Will the Fiscal Cliff Hammer Coal Stocks?
Dec 30th 2012 12:30PM
Updated Dec 30th 2012 12:38PM
While coal stocks like Alpha Natural Resources , Peabody Energy , and Arch Coal are each up nearly 12% in the past three months, all three are sitting on significant year-to-date declines; ANR is down nearly 58% this year. Against a backdrop of economic uncertainty and the fiscal cliff, you would expect all commodity prices to be soaring, but this has not been the case. The global macroeconomic pressures on coal have been more significant than those in many other areas, leaving this highly volatile market with heavy losses. Still, the fiscal cliff is likely to have an impact on all U.S. operations and understanding this impact can give us an edge looking ahead to 2013.
The fiscal cliff
The "fiscal cliff" is the name given to various scheduled tax increases and spending reductions that are scheduled to be initiated in 2013; while they can be avoided if an agreement can be reached in Congress, negotiations thus far have been futile. The Congressional Budget Office predicts that in the absence of a resolution, it will cause a deep recession and cost Americans as many as 2 million jobs. The most critical areas likely to be influenced are the pending debt ceiling, the cancelling of various tax relief measures, and the onset of sequestration cuts.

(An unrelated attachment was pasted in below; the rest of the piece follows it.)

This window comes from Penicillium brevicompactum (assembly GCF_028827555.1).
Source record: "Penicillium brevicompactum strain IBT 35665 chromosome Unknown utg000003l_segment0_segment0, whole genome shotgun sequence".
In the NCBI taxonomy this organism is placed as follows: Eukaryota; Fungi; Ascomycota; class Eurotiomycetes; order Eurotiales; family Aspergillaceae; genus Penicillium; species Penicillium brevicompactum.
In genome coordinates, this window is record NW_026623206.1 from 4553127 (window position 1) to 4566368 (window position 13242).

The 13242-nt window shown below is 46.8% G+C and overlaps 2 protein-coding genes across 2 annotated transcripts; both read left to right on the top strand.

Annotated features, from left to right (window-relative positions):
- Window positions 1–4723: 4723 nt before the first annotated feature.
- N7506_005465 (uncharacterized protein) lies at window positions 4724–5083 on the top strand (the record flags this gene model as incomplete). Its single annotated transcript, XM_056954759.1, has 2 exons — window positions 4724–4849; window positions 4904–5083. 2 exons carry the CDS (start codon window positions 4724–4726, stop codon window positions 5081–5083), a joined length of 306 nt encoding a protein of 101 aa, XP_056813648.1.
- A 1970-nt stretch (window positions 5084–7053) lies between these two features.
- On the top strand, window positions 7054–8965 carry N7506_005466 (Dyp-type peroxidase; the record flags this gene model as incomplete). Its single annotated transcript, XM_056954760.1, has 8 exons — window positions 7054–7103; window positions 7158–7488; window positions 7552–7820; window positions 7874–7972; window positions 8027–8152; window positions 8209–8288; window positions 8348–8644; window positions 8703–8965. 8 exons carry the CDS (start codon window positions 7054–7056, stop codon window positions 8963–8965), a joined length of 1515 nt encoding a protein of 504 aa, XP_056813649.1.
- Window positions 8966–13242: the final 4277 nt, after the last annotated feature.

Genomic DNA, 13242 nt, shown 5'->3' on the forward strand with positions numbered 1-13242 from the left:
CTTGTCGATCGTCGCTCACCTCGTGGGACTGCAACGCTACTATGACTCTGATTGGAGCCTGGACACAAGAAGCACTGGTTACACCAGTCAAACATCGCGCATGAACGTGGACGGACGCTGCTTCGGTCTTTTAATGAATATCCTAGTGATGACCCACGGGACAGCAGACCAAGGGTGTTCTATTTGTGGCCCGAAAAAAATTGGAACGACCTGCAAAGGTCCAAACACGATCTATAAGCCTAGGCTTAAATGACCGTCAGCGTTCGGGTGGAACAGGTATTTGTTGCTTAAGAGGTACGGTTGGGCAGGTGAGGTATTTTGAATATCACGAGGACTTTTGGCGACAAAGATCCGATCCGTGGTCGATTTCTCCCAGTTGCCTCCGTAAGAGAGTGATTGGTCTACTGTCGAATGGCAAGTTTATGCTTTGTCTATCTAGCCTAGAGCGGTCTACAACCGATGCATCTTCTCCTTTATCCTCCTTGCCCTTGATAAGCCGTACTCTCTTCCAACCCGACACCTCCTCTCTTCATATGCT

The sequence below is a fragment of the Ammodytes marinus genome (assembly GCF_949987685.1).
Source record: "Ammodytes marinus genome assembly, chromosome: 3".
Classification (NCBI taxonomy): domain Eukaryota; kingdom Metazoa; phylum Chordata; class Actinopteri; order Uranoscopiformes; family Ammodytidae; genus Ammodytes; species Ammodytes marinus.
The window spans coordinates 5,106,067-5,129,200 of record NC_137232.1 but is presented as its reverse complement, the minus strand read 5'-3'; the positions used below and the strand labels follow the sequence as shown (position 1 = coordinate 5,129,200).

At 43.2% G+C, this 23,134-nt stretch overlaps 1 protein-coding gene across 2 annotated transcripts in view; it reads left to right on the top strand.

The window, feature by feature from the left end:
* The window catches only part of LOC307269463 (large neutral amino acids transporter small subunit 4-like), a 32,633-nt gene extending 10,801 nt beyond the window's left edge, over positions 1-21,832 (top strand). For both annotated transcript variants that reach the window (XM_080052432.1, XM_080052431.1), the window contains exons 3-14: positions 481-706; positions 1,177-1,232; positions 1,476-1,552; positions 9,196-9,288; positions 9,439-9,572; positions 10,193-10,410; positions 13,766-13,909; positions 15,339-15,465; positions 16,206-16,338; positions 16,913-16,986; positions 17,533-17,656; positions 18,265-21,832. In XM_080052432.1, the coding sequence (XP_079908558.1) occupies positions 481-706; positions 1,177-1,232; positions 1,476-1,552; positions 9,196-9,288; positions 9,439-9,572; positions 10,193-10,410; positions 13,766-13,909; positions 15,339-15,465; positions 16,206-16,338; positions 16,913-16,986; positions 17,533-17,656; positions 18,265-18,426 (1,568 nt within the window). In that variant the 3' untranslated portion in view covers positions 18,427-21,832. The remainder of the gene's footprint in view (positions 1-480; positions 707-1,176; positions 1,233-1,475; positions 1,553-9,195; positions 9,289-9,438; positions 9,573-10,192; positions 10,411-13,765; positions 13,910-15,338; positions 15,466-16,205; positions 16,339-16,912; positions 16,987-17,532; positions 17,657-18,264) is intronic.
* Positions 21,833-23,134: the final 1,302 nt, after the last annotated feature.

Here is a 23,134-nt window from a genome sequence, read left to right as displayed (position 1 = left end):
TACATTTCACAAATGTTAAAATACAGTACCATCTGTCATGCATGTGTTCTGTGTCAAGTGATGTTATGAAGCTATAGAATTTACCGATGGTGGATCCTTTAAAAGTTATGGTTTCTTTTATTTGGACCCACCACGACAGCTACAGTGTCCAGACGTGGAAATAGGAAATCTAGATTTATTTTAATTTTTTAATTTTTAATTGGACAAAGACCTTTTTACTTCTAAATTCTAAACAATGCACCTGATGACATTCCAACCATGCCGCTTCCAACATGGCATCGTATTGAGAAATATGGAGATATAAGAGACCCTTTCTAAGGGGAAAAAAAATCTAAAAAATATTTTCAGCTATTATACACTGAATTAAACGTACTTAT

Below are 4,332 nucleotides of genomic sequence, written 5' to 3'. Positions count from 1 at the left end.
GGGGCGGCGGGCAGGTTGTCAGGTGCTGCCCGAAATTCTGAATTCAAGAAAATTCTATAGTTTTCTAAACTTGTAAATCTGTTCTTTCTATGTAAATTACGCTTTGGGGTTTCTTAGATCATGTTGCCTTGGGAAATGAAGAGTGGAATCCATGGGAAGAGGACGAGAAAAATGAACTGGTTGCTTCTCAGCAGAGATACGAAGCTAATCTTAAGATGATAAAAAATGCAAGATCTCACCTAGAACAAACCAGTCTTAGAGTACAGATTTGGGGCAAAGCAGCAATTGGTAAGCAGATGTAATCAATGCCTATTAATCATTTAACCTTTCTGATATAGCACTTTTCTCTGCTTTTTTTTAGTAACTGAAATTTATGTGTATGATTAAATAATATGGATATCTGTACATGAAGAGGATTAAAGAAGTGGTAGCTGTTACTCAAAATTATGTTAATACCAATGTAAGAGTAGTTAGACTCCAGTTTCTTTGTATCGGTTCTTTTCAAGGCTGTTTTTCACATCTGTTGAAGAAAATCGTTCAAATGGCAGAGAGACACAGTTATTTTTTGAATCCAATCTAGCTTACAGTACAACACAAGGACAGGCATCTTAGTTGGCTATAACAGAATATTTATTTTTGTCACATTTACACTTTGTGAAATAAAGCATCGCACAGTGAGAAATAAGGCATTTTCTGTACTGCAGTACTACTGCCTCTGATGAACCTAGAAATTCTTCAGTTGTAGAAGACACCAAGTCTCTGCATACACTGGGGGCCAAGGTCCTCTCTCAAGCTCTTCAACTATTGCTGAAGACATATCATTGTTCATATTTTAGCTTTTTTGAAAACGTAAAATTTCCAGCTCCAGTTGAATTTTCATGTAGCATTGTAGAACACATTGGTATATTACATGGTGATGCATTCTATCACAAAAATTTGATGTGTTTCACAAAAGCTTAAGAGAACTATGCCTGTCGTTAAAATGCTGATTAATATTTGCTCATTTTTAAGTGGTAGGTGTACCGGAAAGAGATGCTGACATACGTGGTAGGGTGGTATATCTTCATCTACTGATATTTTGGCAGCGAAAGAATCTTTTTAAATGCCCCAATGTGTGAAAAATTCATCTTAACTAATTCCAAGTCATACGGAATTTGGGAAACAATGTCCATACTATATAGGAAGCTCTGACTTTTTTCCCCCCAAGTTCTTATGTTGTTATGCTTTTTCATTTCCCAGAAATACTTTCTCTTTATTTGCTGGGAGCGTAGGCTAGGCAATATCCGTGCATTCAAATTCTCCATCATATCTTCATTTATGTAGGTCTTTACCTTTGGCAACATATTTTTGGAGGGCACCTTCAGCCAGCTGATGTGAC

In early January, various tax relief measures will end. Included in the list of those affected are the so-called Bush tax cuts, the payroll tax holiday, and extended unemployment benefits. Sequestration refers to pre-arranged spending cuts that were agreed to as a self-imposed threat by Congress if it couldn't find bipartisan support for some needed budget reductions; to everyone's great surprise, no agreement was reached and the cuts are poised to take effect.
Overriding all of this is the looming debt ceiling that is about to be hit in the next few days. In a recent letter to Congress, Treasury Secretary Geithner wrote: "I am writing to inform you that the statutory debt limit will be reached on December 31, 2012, and to notify you that the Treasury Department will shortly begin taking certain extraordinary measures authorized by law to temporarily postpone the date that the United States would otherwise default on its legal obligations."
Other factors driving coal
One of the single largest factors that has influenced the price of coal recently has been the cost of natural gas. The two commodities are substitute goods, specifically when burned for the production of electricity. Gas prices have remained very low as a result of the explosion of readily available shale gas, which has led to the closing of many coal-burning power plants in the United States. This has driven industry insiders to consider the potential impact of export for both commodities, as both command higher prices in non-U.S. markets than domestically. In a recent article, fellow Fool Arjun Sreekumar examines the impact of increased U.S. export on the economic welfare of multiple economies.